Waka-Dharani Theory

Interesting follow-up reading on the power of poetry: "Reading the Miraculous Powers of Japanese Poetry: Spells, Truth Acts, and a Medieval Buddhist Poetics of the Supernatural," [PDF] by R. Keller Kimbrough (lots more to read at the link, too).

Miraculous poems — specifically those reported to have been efficacious in moving demons and deities — can generally be divided into two categories: those that function spontaneously, independent of the poet's wishes, and those that are reported to have been crafted by the poet with an intent to produce a supernatural result. Of poems in the former category, most are represented as having been effective because of the emotional response that they inspire: a deity, inadvertently moved by the grief or longing of the poet, typically exercises its powers on the poet’s behalf. Poems in the latter category tend to employ a variety of approaches: while many appeal to sentiment, others are composed to flatter, threaten, blackmail, and possibly even confuse. [...]

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It's super effective!

Leonardo Boiko:

Related: http://www.amazon.com/Read-Oral-Poem-Miles-Foley/dp/0252027701

Sample of Slavic magic-poetry, with audio and transcription: http://www.oraltradition.org/hrop/eighth_word


Breen and Teeuwen (2010:140, 142)

"In spite of the reappearance of Amaterasu in the palace, Kojiki and Nihon shoki were not on the reading lists of even the most scholarly nobles in the eleventh century. From the twelfth century onwards, however, the mythical texts quite suddenly resurface in the form of quotations and references – not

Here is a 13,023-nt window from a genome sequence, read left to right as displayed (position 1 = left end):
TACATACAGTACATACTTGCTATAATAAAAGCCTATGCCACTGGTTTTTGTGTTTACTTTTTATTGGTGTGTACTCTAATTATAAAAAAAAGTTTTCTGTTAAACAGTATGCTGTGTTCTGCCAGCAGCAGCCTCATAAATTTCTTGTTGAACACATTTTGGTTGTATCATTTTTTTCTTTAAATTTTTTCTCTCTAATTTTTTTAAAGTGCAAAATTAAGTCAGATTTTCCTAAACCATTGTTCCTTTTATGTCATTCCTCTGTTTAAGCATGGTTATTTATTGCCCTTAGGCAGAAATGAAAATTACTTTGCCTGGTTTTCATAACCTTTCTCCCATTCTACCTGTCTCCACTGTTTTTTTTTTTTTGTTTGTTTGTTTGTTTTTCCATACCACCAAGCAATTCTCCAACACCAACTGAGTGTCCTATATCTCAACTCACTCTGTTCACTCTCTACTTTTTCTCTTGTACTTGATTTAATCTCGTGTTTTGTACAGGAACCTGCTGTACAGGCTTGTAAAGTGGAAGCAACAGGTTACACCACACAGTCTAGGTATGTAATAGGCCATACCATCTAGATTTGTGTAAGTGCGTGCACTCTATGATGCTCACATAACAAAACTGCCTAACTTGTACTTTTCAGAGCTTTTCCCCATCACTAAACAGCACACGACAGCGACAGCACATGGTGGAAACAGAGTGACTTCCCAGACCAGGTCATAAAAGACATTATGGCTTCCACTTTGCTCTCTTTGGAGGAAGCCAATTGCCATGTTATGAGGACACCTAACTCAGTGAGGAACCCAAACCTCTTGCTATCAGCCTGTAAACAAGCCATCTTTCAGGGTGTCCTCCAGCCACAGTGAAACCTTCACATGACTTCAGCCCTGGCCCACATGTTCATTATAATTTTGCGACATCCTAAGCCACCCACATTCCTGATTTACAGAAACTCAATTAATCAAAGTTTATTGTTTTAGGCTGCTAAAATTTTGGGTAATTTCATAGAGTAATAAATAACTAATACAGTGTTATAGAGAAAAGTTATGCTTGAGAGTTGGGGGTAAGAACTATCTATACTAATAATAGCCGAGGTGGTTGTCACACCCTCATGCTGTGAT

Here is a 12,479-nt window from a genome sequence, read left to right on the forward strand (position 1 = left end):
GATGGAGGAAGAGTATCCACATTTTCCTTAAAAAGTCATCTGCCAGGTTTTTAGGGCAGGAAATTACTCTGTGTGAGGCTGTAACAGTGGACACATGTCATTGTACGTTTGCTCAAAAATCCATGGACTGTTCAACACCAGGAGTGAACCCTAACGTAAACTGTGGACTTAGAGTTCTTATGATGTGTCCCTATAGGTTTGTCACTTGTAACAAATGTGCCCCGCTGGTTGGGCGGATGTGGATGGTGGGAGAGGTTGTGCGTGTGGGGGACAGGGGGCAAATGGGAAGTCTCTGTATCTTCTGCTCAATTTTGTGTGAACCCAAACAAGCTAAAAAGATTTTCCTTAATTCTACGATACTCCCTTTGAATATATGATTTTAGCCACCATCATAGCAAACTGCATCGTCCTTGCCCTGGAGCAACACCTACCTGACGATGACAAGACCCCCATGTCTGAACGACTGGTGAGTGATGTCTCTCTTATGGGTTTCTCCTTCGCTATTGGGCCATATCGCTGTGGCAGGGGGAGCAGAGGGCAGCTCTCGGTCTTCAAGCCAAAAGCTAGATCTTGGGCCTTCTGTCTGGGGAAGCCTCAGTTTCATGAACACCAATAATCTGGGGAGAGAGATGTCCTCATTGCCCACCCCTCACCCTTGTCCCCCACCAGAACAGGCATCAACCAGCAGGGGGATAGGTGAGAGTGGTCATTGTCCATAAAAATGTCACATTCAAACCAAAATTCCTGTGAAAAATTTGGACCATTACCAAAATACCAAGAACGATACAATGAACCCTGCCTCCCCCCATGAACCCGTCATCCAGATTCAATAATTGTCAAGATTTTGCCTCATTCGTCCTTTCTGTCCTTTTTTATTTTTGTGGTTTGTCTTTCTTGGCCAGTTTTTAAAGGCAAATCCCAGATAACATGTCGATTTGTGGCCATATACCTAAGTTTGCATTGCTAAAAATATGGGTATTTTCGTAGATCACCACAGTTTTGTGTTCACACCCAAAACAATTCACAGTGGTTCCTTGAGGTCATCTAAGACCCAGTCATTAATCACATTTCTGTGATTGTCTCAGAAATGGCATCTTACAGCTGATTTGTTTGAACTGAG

in works of history or politics, but, perhaps surprisingly, in treatises on Japanese poetics. In early medieval Japan, poetry was to become the main arena in which myth found a new function."

"In the Buddhist world (especially in the more esoteric schools), teachings and ritual procedures were transmitted to novices in the form of initiation ceremonies called kanjo (“head-sprinkling rites”); now, similar ceremonies were also designed to transmit poetic expertise in closed lineages. These ceremonies were strikingly religious in character. Ultimately, they were based on the idea that the 'way of poetry,' like Buddhist practice, is a method to access the enlightened realm of the buddhas. ... Competition between different lineages created a need for new
insights into the sacred origins of waka. The tale of the rock-cave was one of the myths that was adapted to serve this new purpose."


Speaking of poetic kanjo, there was a 伊勢物語伝授 ceremony in the 16th century (or at least, I think it was an Ashikaga shogun who got it? That or it was 17th century and it was the tenno--the scholar I was reading had a tendency to muck up chronology when the contemporaneous sources weren't enough to prove his point.) One wonders what the details were, and why you needed an onmyoji to schedule it for you.

I have to wonder about "Kojiki and Nihon shoki were not on the reading lists of even the most scholarly nobles in the eleventh century" however. Not Kojiki, but Nihon shoki does get used for legal precedent at least into the Heian Period. Sure, that's not the two Age of the Gods chapters which a Shinto scholar would tend to be focused on, but yet....

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